The third component is building relationships that support students in following a given learning pathway. Halverson says interpersonal contact between students and teachers is at the heart of learning-science-inspired personalized learning.

Halverson, who is also a professor with the Department of Educational Leadership and Policy Analysis, and the director of the Wisconsin Collaborative Education Research Network (The Net- work), adds it’s also important to examine to what extent is the learning being grounded in real-world activities. And the fifth question centers on how to put different technologies together to meet these needs and achieve the goals. Until student-relations management systems are better developed, he notes “it’s going to be a messy, ad-hoc process.”

“All students live in families, cultures, communities. Anchoring learning in those resources that young people bring to school makes the learning come alive.”

Swiss Public Radio’s ‘Tout un Monde’ interviews Rudolph

John Rudolph was interviewed Jan. 4 for a segment on Swiss Public Radio’s “Tout un Monde” program to talk about historical trends in education in the United States.

Rudolph, who is chair of the School of Education’s Department of Curriculum and Instruction, discussed the changing pedagogical trends in American schools as they transitioned from rote learning in the 19th century to more progressive practices in the early 20th century.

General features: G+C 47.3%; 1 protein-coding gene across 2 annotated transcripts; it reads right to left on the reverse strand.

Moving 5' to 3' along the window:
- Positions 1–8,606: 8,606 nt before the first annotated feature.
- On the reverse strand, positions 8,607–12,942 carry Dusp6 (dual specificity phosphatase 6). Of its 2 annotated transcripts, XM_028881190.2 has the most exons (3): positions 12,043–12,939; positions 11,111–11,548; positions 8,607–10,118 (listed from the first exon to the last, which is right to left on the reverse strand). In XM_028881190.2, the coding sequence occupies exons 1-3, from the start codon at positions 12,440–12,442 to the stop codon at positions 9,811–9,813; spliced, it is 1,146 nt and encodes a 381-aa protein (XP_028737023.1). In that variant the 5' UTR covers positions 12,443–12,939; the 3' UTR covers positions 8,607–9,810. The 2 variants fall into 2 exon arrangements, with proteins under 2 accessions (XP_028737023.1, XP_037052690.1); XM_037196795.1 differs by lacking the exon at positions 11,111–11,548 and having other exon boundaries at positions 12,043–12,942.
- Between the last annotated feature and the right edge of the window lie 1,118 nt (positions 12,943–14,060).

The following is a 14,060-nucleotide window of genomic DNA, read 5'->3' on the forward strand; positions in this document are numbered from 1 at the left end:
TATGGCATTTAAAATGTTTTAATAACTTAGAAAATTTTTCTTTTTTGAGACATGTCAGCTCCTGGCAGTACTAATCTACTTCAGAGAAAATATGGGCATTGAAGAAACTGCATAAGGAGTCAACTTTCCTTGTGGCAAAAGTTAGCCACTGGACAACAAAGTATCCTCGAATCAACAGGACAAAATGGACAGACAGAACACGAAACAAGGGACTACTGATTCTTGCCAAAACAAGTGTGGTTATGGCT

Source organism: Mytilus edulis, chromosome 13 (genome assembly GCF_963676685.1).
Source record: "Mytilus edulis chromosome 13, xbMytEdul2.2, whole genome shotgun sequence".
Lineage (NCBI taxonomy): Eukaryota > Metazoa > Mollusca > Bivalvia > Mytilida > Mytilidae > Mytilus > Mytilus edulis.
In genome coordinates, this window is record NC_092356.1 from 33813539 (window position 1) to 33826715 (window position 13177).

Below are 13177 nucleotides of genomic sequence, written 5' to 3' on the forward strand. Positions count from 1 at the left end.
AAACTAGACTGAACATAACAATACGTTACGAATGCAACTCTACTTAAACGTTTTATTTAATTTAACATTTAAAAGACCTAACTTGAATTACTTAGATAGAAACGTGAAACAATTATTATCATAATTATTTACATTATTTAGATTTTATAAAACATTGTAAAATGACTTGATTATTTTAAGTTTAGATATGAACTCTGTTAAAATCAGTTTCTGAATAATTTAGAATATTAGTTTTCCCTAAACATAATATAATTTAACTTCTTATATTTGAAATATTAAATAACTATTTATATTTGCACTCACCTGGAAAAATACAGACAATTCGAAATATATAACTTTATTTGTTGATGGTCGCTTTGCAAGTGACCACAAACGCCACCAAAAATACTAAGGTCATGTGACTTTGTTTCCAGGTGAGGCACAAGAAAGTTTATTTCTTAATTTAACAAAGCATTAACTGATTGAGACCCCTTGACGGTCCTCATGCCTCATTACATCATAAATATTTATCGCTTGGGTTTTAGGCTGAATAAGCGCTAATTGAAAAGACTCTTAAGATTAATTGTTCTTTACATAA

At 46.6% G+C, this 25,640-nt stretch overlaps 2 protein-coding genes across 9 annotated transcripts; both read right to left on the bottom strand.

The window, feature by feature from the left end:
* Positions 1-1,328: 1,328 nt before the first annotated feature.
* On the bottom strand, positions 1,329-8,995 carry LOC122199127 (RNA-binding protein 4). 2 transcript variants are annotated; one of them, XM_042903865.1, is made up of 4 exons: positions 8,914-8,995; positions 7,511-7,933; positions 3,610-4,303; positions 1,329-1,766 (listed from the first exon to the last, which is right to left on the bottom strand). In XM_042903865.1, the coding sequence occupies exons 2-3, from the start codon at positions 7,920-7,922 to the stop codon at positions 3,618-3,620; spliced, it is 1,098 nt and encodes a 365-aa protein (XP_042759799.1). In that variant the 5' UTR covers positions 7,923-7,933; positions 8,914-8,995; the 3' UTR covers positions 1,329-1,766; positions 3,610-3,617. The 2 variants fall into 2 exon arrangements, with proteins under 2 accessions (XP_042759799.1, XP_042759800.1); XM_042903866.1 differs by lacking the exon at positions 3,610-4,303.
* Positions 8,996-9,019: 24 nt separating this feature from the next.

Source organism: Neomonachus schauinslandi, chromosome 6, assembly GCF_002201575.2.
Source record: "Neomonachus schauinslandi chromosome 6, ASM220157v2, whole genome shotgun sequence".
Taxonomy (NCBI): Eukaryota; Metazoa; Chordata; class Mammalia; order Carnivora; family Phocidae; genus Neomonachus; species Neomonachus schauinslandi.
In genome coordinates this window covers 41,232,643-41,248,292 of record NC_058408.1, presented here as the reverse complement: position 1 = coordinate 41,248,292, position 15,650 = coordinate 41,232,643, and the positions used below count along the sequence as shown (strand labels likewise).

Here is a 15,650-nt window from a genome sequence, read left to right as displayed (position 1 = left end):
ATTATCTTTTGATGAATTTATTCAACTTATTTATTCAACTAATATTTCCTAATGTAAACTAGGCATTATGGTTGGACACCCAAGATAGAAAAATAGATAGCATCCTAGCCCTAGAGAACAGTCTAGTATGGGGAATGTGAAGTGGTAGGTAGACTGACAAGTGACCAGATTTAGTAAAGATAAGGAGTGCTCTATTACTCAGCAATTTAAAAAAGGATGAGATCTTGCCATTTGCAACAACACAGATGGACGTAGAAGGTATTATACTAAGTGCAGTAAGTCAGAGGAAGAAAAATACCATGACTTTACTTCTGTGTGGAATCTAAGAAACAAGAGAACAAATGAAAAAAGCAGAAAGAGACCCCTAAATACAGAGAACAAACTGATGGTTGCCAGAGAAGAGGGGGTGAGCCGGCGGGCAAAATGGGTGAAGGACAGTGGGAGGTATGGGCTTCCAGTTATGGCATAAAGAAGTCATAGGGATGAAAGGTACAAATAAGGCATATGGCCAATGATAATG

He also talked about some of the differences between public education in Europe and the United States, noting that education in Europe tends to be more highly centralized, often directed from a central Ministry of Education. He explained that in the U.S., education is more decentralized, controlled by individual states and local school boards, each of which has its own authority to make decisions about curriculum, teaching, and so on.

“Tout un Monde” is a French-language program that is broadcast by Swiss Public Radio each morning.

ScienceNews examines robots and reading research

Minnie the reading robotIn February, ScienceNews posted a report headlined: “Robots are becoming class- room tutors. But will they make the grade?”

The report makes note of innovative work being conducted by UW–Madison’s Joseph Michaelis, who earned his Ph.D. from the Department of Educational Psychology in May.

ScienceNews shares recent developments in educational robots, explaining that children will chat with, listen to, and otherwise treat robots as social beings. Although these robots aren’t intended to replace human teachers, these educational robots are potentially able to provide students with one-on- one attention that could help students with special needs or different learning capabilities.

While these robots are already becoming popular in China and Japan, the U.S. is still in the experimental phase, with researchers developing and testing educational robots.